Many of the participants in our study read too fast and ignored words. A possible consequence of this is that the form is not filled in as intended, and the results/total score could thus be incorrect or misleading. There are different reasons for patients reading the questions inaccurately. Some of the participants were frail, malnourished, tired, sad, and/or had lack of concentration due to their disease and/or medication, which could make it difficult for them to read and answer all the questions properly. For others, however, answering questionnaires is familiar and an easy task, and they probably found it unnecessary to read thoroughly to be able to respond.
Patient responding to a questionnaire is not a neutral task where one just gives a mark and move on to the next question. When a patient answers a questionnaire, it involves a separate interaction between the patient and the questionnaire, which can start a thinking process, either for the better or for worse for the patient.33 Answering a questionnaire can make the patient more aware of his/her situation, either positively or negatively. We observed that some patients became more aware of the negative aspects of their situation, and such negative thoughts may have affected their motivation for our ability to answer questions on such topics.
That the content of PG-SGA Short Form seemed to provoke negative thoughts among some of the participants, was something we were not sufficiently prepared for before the study started. For some, for example, it was hard to be reminded of how much weight they had lost, while others were very tired of a constant focus on food. In future similar studies, consideration should be given to whether participants should be offered a consultation with, for example clinical dietitian, nurse or doctor after participation.
Patients in this study were very eager to tell their own unique story and many experienced that it was not possible to tell it completely by the use of PG-SGA Short Form in its current form. However, since questionnaires never could be individually customized for each patient, we suggest, based on the results of this study, that a standardized manual for instruction to patients is developed, addressing examples of what the health care provider and/or researchers could explain to patients who are asked to fill in PG-SGA Short Form. We have summarized some ideas for content in such an instruction manual based on our results (Box 1). Such a manual could be useful as beforehand instructions and/or as assistance if patients want help during the complementation.34
Box 1 Ideas for content in a Patient-Generated Subjective Global Assessment (PG-SGA) instruction manual
In able to give these instructions to patients, the health care professionals need to have sufficient knowledge of the form and to be familiar with the instrument’s use.
Due to advances in medical nutritional therapy, combination of treatments such parenteral nutrition support in addition to using oral nutritional supplements and eating some food, is more common. Such a treatment combination is difficult to express in when answering the current question about food intake in PG-SGA (Box 2, second half), since you cannot express a combination treatment by use of the current available response options. Therefore, PG-SGA should be amended and elaborated accordingly.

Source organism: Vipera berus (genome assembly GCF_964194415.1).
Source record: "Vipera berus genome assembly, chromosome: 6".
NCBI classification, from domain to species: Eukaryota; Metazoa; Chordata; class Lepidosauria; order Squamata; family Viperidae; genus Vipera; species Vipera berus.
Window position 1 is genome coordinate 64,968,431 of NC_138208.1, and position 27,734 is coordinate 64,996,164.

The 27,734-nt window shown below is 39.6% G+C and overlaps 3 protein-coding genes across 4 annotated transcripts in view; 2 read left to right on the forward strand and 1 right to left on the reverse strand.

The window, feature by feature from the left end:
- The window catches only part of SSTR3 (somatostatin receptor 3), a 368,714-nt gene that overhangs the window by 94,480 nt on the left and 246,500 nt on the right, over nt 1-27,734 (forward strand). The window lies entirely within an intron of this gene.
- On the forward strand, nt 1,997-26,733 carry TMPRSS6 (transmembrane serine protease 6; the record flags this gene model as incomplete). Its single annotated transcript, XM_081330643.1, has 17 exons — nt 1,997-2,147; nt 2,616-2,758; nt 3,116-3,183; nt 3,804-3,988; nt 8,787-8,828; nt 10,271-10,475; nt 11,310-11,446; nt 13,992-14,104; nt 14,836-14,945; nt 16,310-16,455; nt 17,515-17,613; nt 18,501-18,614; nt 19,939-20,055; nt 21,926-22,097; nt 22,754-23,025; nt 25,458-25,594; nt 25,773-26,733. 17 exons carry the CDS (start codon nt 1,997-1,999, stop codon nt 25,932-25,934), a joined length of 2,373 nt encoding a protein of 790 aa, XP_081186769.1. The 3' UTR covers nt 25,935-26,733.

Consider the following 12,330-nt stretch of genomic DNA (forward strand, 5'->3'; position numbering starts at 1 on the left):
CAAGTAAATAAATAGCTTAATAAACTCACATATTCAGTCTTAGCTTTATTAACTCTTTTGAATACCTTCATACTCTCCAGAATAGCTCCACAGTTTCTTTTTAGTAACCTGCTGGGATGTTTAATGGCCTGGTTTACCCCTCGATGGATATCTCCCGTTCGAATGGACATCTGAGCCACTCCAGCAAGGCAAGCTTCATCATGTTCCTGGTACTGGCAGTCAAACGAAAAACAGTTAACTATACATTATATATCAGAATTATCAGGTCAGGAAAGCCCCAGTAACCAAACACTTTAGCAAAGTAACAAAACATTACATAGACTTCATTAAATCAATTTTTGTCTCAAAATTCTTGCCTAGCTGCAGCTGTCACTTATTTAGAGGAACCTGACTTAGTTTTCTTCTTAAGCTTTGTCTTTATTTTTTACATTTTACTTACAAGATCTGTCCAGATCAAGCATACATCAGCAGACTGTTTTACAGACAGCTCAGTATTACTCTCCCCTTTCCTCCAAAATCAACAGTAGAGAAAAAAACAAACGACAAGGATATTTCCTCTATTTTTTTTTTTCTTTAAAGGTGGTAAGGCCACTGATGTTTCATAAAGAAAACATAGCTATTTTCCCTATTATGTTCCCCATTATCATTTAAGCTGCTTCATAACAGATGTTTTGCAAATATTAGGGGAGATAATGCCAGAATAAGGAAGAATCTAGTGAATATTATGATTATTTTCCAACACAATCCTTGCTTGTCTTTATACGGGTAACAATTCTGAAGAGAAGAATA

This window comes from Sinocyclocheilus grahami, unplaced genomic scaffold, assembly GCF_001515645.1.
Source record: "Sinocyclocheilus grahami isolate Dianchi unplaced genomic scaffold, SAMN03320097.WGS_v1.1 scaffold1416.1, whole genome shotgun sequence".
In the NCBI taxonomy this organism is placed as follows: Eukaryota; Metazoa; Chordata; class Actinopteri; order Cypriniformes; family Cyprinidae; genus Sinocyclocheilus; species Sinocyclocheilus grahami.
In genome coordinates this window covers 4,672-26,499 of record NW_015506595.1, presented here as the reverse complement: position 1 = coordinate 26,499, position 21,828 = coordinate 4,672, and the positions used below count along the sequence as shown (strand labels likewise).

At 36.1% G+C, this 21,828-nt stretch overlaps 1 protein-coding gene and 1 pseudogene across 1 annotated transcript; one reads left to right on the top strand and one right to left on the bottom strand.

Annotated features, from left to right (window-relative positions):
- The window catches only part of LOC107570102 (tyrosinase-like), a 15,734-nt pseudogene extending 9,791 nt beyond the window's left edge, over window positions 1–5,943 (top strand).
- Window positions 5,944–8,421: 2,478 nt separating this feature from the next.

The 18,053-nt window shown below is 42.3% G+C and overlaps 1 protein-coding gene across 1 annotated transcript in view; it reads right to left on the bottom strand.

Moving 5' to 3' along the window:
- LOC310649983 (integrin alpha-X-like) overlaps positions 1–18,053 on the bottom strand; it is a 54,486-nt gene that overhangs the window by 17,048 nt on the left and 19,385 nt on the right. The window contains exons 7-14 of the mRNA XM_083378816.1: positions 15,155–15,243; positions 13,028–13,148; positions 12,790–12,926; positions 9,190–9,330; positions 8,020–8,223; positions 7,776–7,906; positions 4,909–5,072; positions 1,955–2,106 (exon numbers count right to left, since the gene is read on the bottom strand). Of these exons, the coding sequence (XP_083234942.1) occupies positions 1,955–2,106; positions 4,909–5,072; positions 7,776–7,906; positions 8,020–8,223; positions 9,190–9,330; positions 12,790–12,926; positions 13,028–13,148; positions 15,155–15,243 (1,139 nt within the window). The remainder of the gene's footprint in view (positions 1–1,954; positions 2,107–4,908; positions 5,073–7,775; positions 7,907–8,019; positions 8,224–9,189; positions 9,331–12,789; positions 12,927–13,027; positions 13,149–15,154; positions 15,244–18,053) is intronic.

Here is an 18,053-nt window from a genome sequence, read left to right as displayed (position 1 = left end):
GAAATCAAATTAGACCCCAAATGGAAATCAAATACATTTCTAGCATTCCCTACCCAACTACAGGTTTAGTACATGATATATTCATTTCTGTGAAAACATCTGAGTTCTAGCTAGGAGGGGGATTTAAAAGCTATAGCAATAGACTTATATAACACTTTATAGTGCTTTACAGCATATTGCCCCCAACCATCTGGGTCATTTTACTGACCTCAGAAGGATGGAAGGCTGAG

The present study is to our knowledge the first study to evaluate patients use and interpretation of PG-SGA Short Form, an under-researched field in the development of nutritional screening and assessment instruments. A high number of patients were included in this qualitative study, which strengthen our findings. Combining observation with the think-aloud technique and interviews made it possible to obtain more detailed and complete data from the participants, than by using only retrospective debriefing interview. Nevertheless, this study had some limitations such as single-site inclusion, inclusion of a relatively frail cancer population predominantly included at inpatient units. Our results are not necessarily transferable to an outpatient population. Still, questionnaire-related sources of misinterpretation, such as the phrase “normal food” being ambiguous, could have been identified in outpatient population as well. ESPEN guidelines strongly recommend to screen for (risk of) malnutrition in patients with advanced cancer, thus it is essential to have a valid tool that fits all. In general, qualitative data are limited by the possibility of losing information and nuances when oral data are transcribed into written text, and also when translating quotes.
The PG-SGA Short Form was found to be easy to use and understand for the majority of the participants in this study. However, sources to misinterpretations were also identified, both participant-related and questionnaire-related sources. In order to reduce misinterpretation and missing/wrong answers when using PG-SGA, a standardized instruction manual could be used as guidance and training of patients and health care professionals. All future revisions of PG-SGA Short Form should be based on regular patient involvement in order to maintain and increase comprehensibility and relevance of the form.
We wish to thank all the patients we have met in the study period for their willingness to spend valuable time and energy on this trial, and the staff at the Cancer Clinic, St. Olavs Hospital, Trondheim University Hospital for their valuable assistance in the recruitment phase.
All authors contributed towards data analysis, drafting and critically revising the paper, gave final approval of the version to be published, and agreed to be accountable for all aspects of the work.
All authors declare that they have no conflict of interests in this work.